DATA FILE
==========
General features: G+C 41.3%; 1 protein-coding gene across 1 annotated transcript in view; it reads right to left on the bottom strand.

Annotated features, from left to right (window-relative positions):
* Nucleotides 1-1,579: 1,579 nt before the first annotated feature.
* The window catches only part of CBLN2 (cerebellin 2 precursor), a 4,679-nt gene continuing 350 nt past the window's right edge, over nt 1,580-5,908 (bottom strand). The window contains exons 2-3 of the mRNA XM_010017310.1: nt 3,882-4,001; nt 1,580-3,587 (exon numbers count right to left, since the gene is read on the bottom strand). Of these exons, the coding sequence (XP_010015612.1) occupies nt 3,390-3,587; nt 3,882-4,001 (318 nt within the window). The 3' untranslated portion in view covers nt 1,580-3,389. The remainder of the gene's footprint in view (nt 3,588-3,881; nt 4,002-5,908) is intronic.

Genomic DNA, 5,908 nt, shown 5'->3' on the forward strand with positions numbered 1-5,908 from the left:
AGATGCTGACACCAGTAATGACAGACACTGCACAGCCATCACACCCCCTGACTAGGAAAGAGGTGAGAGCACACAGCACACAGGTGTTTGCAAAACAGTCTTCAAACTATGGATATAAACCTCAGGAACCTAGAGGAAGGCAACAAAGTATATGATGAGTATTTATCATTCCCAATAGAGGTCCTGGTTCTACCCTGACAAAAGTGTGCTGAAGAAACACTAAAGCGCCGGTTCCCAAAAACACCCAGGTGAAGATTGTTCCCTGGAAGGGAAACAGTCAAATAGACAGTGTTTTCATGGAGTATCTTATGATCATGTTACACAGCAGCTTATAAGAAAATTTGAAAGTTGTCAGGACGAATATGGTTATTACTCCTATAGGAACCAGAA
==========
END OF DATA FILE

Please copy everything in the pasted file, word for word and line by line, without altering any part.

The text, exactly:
General features: G+C 41.3%; 1 protein-coding gene across 1 annotated transcript in view; it reads right to left on the bottom strand.

Annotated features, from left to right (window-relative positions):
* Nucleotides 1-1,579: 1,579 nt before the first annotated feature.
* The window catches only part of CBLN2 (cerebellin 2 precursor), a 4,679-nt gene continuing 350 nt past the window's right edge, over nt 1,580-5,908 (bottom strand). The window contains exons 2-3 of the mRNA XM_010017310.1: nt 3,882-4,001; nt 1,580-3,587 (exon numbers count right to left, since the gene is read on the bottom strand). Of these exons, the coding sequence (XP_010015612.1) occupies nt 3,390-3,587; nt 3,882-4,001 (318 nt within the window). The 3' untranslated portion in view covers nt 1,580-3,389. The remainder of the gene's footprint in view (nt 3,588-3,881; nt 4,002-5,908) is intronic.

Genomic DNA, 5,908 nt, shown 5'->3' on the forward strand with positions numbered 1-5,908 from the left:
AGATGCTGACACCAGTAATGACAGACACTGCACAGCCATCACACCCCCTGACTAGGAAAGAGGTGAGAGCACACAGCACACAGGTGTTTGCAAAACAGTCTTCAAACTATGGATATAAACCTCAGGAACCTAGAGGAAGGCAACAAAGTATATGATGAGTATTTATCATTCCCAATAGAGGTCCTGGTTCTACCCTGACAAAAGTGTGCTGAAGAAACACTAAAGCGCCGGTTCCCAAAAACACCCAGGTGAAGATTGTTCCCTGGAAGGGAAACAGTCAAATAGACAGTGTTTTCATGGAGTATCTTATGATCATGTTACACAGCAGCTTATAAGAAAATTTGAAAGTTGTCAGGACGAATATGGTTATTACTCCTATAGGAACCAGAA